There are many who submit fake bills for getting reimbursement component of their salary from employers. This could be for medical reimbursements or for conveyance. The same goes for House Rent Allowance (HRA) where employees have to submit rental receipts to their employers.
Fake bills are easily available and people tend to use them to lower their tax liability. However, if the income tax department finds out about this, you might have to pay penalties.
How will the income tax department find out?
The income tax department usually selects tax payer details for scrutiny at random. If you are selected for scrutiny, then the IT department can ask for the proof of your income and expenditure relevant for taxation. In such a case, if you have submitted fake bills and are not able to substantiate your claims, you might have to pay penalties.
In some cases, the income tax department might ask your employer to provide the bills that were submitted by you. This usually happens in cases where Tax has been deducted at Source (TDS). If on scrutiny of the bills it is found that the bills are not genuine, you might have to pay penalties.
Income tax department also works on the basis of tip-offs. If someone gives information to the income tax department that you have submitted fake bills, they might ask you for proof for the exemptions given. If you are unable to produce original bills, you might have to pay penalties.
There have been cases where fake rent receipts have been submitted where no rent was paid by the employee as they were living with their parents. Now, the income tax department has said that actual proof of transfer of money has to be shown in case an employee is claiming HRA when he/she is living in their parent’s house.
Employers might also ask you for the rental agreement and the income tax department might check if your parents are reporting the rental income in their income tax return. Some people even under report the rent paid by them. This is because if the rent paid is more than Rs 1 lakh for a year, they have to submit the PAN of their landlord. In case PAN is not available, employers have to get their landlord to sign Form 60. To avoid these hassles, people under report the rent paid and this might land them in trouble.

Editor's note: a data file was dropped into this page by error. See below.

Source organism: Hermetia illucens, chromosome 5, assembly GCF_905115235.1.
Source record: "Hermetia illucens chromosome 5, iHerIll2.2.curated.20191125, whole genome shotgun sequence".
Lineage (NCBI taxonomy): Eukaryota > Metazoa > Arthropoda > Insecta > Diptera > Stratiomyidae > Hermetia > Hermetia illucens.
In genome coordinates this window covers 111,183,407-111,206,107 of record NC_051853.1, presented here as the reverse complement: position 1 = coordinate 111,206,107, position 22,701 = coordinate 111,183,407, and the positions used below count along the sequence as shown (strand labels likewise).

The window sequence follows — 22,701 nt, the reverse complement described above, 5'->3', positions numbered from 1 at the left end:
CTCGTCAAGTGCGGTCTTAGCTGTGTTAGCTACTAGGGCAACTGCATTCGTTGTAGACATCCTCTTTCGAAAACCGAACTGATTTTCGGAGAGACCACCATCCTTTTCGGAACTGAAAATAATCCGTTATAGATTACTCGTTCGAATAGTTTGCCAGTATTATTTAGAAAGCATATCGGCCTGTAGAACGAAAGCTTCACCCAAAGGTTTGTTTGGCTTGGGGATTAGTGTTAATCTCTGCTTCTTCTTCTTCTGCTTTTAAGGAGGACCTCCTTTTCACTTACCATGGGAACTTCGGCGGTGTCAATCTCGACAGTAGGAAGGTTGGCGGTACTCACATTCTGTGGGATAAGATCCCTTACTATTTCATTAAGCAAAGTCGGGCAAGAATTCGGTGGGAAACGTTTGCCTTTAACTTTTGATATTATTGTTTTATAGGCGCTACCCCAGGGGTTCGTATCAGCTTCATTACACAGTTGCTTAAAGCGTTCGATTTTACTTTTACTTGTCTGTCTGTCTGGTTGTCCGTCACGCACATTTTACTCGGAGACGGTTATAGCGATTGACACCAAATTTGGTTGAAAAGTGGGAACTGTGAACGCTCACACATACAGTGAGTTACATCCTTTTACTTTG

Banks have also been asked to report high value transactions done by bank customers. So, if you make cash deposits or have assets that are not reported, all your accounts might come under scrutiny. In that case, if you have submitted bills for reimbursement, the income tax department might check the genuineness of the bills.
What will be the penalty?
Submitting fake bills is equal to misreporting your income. If the income tax department finds out that you have submitted bills that are not genuine, you might have to pay penalty as high as 200% of the tax that has to be paid.
In the Finance Bill 2016, a new section 270A was introduced in the Income Tax Act, 1961. This came into effect from Assessment Year 2017-18. The sections says that an assessing officer, a commissioner or a principal commissioner could ask any person who has under-reported or misreported income to pay penalty on such income apart from the tax that has to be paid.
Under section 270A, if you under-report your income you will have to pay a penalty of up to 50% of the tax payable on such income. If you misreport your income, the penalty can be up to 200% of the tax payable on such income. This penalty is over and above the tax that has to be paid. In some cases, interest might be levied on the taxes that are payable.
However, under section 270A, tax payer could apply to the assessing officer for immunity from imposition of penalty. For this, the tax payer has to explain why income was under-reported or misrepresented. If the officer is satisfied with the explanation, the officer might not penalise the tax payer.